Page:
As described in Nature Communications,** the experimental strontium lattice clock at JILA, a joint institute of NIST and the University of Colorado Boulder, is now more than three times as precise as it was last year, when it set the previous world record.*** Precision refers to how closely the clock approaches the true resonant frequency at which the strontium atoms oscillate between two electronic energy levels. The clock's stability—how closely each tick matches every other tick—also has been improved by almost 50 percent, another world record.

The JILA clock is now good enough to measure tiny changes in the passage of time and the force of gravity at slightly different heights. Einstein predicted these effects in his theories of relativity, which mean, among other things, that clocks tick faster at higher elevations. Many scientists have demonstrated this, but with less sensitive techniques.****

"Our performance means that we can measure the gravitational shift when you raise the clock just 2 centimeters on the Earth's surface," JILA/NIST Fellow Jun Ye says. "I think we are getting really close to being useful for relativistic geodesy."

Relativistic geodesy is the idea of using a network of clocks as gravity sensors to make precise 3D measurements of the shape of the Earth. Ye agrees with other experts that, when clocks can detect a gravitational shift at 1 centimeter differences in height—just a tad better than current performance—they could be used to achieve more frequent geodetic updates than are possible with conventional technologies such as tidal gauges and gravimeters.

In the JILA/NIST clock, a few thousand atoms of strontium are held in an "optical lattice," a 30-by-30 micrometer column of about 400 pancake-shaped regions formed by intense laser light. JILA and NIST scientists detect strontium's "ticks" (430 trillion per second) by bathing the atoms in very stable red laser light at the exact frequency that prompts the switch between energy levels.

The JILA group made the latest improvements with the help of researchers at NIST's Maryland headquarters and the Joint Quantum Institute (JQI). Those researchers contributed improved measurements and calculations to reduce clock errors related to heat from the surrounding environment, called blackbody radiation. The electric field associated with the blackbody radiation alters the atoms' response to laser light, adding uncertainty to the measurement if not controlled.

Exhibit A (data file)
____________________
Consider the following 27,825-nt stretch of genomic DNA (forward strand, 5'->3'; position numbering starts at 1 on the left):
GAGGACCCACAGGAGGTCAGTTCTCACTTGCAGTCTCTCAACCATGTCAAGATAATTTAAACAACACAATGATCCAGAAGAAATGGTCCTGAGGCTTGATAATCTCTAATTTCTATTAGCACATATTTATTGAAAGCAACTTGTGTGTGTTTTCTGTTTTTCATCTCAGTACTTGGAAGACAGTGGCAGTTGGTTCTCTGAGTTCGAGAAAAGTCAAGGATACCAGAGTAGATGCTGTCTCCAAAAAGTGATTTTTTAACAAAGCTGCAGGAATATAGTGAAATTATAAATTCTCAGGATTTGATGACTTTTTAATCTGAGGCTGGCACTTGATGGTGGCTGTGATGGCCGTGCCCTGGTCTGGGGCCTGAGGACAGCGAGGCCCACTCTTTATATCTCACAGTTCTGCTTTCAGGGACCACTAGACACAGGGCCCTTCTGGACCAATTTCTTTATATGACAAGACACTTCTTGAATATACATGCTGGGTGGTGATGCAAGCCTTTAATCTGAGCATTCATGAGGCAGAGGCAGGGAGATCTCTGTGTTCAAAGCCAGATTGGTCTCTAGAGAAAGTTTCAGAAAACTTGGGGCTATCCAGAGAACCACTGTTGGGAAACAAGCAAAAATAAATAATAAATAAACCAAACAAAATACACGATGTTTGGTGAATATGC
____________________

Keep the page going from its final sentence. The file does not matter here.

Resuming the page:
To help measure and maintain the atoms' thermal environment, NIST's Wes Tew and Greg Strouse calibrated two platinum resistance thermometers, which were installed in the clock's vacuum chamber in Colorado. Researchers also built a radiation shield to surround the atom chamber, which allowed clock operation at room temperature rather than much colder, cryogenic temperatures.

"The clock operates at normal room temperature," Ye notes. "This is actually one of the strongest points of our approach, in that we can operate the clock in a simple and normal configuration while keeping the blackbody radiation shift uncertainty at a minimum."

In addition, JQI theorist Marianna Safronova used the quantum theory of atomic structure to calculate the frequency shift due to blackbody radiation, enabling the JILA team to better correct for the error.

Overall, the clock's improved performance tracks NIST scientists' expectations for this area of research, as described in "A New Era in Atomic Clocks" at The JILA research is supported by NIST, the Defense Advanced Research Projects Agency and the National Science Foundation.

* For this figure, NIST converts an atomic clock's systematic or fractional total uncertainty to an error expressed as 1 second accumulated over a certain minimum length of time. That is calculated by dividing 1 by the clock's systematic uncertainty, and then dividing that result by the number of seconds in a year (31.5 million) to find the approximate minimum number of years it would take to accumulate 1 full second of error. The JILA clock has reached a higher level of precision (smaller uncertainty) than any other clock.

** T.L. Nicholson, S.L. Campbell, R.B. Hutson, G.E. Marti, B.J. Bloom, R.L. McNally, W. Zhang, M.D. Barrett, M.S. Safronova, G.F. Strouse, W.L. Tew and J. Ye. Nature Communications. Systematic evaluation of an atomic clock at 2 × 10-18 total uncertainty. April 21, 2015.

*** See 2014 NIST Tech Beat article, "JILA Strontium Atomic Clock Sets New Records in Both Precision and Stability," at

**** Another NIST group demonstrated this effect by raising the quantum logic clock, based on a single aluminum ion, about 1 foot. See 2010 NIST news release, "NIST Pair of Aluminum Atomic Clocks Reveal Einstein's Relativity at a Personal
," at

Media Contact: Laura Ost, laura Ost,, 303-497-4880

back to top

NIST Releases Draft Community Resilience Planning Guide for Public Review

Guide aims to help communities prepare for—and effectively recover from—disasters

HOUSTON—The U.S. Commerce Department's National Institute of Standards and Technology (NIST) today issued a draft guide to help communities plan for and act to keep windstorms, floods, earthquakes, sea-level rise, industrial mishaps and other hazards from inflicting disastrous consequences.